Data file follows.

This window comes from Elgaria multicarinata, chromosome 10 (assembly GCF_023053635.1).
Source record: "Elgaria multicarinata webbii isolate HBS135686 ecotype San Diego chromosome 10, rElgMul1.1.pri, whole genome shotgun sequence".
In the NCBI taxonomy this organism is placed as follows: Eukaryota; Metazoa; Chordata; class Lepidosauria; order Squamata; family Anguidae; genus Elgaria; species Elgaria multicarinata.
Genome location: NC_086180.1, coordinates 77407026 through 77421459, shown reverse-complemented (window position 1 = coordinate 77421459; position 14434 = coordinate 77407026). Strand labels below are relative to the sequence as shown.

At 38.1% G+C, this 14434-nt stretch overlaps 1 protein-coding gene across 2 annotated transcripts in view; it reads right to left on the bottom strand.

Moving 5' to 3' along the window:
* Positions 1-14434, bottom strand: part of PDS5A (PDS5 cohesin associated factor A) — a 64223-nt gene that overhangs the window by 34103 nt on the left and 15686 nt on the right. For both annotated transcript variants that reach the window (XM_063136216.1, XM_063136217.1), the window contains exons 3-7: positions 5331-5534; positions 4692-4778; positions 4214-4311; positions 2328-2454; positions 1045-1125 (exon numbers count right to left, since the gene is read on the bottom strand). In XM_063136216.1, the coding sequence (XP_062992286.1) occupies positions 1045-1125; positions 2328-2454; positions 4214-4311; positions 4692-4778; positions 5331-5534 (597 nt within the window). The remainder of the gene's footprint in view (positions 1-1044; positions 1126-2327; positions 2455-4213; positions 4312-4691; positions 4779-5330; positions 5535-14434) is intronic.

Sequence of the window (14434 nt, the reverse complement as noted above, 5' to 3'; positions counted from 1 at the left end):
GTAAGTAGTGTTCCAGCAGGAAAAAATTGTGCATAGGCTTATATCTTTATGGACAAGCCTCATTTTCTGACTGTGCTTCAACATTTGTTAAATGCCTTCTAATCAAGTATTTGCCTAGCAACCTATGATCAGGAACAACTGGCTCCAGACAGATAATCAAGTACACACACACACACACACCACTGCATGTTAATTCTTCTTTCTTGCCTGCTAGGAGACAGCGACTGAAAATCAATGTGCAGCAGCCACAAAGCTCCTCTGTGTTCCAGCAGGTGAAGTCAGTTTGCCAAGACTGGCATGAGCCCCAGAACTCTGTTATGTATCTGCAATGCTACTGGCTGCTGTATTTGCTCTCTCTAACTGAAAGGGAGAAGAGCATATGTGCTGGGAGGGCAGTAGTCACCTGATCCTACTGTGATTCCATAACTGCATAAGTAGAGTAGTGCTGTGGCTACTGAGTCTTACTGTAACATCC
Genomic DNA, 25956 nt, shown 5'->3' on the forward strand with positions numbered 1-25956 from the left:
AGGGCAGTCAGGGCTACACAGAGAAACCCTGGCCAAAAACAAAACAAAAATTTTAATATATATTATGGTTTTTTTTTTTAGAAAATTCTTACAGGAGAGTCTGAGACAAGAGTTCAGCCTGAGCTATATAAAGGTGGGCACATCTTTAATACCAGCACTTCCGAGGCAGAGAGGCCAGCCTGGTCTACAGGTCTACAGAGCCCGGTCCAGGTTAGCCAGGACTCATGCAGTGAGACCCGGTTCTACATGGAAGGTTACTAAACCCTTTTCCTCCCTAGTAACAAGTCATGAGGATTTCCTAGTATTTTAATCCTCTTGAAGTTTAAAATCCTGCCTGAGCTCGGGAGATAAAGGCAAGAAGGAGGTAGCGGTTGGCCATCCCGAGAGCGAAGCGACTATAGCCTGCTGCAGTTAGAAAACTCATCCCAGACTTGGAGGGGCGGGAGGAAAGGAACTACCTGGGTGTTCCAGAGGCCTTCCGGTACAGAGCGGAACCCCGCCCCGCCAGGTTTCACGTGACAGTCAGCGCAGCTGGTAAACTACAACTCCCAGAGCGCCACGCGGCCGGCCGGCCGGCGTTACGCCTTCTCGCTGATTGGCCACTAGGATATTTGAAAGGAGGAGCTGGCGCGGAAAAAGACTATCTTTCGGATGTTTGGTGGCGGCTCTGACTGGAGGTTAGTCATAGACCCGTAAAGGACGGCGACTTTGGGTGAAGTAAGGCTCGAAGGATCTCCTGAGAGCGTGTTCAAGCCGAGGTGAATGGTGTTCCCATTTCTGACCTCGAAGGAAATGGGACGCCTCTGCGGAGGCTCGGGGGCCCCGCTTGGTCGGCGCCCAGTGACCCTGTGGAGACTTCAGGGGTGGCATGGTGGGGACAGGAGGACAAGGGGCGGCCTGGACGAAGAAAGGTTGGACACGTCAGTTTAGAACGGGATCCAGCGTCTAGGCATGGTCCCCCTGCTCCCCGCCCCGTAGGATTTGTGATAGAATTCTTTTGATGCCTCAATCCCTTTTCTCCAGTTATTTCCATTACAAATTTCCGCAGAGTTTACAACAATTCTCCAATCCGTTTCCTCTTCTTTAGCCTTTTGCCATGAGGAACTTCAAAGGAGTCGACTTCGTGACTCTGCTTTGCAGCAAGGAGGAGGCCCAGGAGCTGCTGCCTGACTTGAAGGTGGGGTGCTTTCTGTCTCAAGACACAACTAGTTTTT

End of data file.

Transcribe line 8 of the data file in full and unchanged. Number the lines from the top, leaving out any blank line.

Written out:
Sequence of the window (14434 nt, the reverse complement as noted above, 5' to 3'; positions counted from 1 at the left end):